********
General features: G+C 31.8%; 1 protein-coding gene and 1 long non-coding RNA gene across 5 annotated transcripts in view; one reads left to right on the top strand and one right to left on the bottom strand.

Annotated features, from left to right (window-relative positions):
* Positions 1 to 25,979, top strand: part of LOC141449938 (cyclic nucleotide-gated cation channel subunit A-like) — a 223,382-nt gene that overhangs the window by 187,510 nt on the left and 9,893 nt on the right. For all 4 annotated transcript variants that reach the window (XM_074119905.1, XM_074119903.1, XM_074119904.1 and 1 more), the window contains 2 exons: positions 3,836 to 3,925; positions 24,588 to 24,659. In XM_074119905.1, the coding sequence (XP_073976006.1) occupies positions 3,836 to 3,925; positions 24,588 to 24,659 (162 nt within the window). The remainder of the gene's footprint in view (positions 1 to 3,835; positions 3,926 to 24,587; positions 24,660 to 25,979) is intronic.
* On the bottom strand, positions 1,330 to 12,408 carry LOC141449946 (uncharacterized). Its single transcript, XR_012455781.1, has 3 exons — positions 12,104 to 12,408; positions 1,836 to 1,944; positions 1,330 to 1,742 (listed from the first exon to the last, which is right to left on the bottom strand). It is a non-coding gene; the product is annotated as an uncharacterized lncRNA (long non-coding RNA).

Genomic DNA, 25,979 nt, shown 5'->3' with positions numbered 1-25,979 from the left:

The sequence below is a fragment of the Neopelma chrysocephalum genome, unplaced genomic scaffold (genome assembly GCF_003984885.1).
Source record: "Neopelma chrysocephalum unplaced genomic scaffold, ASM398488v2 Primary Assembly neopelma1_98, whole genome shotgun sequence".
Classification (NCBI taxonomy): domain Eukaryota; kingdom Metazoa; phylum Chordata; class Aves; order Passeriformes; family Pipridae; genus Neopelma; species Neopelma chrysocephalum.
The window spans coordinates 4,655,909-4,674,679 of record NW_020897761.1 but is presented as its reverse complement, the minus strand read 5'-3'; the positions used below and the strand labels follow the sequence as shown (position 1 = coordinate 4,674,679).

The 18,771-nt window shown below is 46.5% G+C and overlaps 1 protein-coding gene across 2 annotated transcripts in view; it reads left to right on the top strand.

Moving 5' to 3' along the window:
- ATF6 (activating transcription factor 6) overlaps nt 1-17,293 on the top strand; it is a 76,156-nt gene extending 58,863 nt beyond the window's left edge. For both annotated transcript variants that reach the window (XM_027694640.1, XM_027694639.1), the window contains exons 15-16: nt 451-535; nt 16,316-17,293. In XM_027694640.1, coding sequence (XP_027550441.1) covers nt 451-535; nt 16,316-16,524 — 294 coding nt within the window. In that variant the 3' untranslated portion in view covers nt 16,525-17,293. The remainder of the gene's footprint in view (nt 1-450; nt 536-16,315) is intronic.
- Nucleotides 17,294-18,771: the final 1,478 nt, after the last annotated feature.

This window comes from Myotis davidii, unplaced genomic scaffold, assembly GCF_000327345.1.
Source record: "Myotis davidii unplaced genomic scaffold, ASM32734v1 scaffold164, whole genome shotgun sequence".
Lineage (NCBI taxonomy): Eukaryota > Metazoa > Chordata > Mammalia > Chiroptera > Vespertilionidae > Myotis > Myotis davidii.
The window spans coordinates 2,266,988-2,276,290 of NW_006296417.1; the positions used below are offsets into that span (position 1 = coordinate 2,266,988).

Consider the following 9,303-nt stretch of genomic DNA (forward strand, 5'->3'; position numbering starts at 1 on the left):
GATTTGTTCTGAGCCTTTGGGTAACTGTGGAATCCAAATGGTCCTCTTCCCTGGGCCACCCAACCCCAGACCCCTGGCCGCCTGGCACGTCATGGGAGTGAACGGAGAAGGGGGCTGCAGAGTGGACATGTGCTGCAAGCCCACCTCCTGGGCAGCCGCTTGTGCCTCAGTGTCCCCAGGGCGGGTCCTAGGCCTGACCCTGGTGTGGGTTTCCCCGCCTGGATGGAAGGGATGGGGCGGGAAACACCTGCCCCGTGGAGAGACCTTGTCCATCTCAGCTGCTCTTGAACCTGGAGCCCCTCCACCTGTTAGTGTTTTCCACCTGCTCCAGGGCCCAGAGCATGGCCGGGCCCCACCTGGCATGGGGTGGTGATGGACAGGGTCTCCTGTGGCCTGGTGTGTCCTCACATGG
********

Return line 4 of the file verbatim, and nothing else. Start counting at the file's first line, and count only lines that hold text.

* On the bottom strand, positions 1,330 to 12,408 carry LOC141449946 (uncharacterized). Its single transcript, XR_012455781.1, has 3 exons — positions 12,104 to 12,408; positions 1,836 to 1,944; positions 1,330 to 1,742 (listed from the first exon to the last, which is right to left on the bottom strand). It is a non-coding gene; the product is annotated as an uncharacterized lncRNA (long non-coding RNA).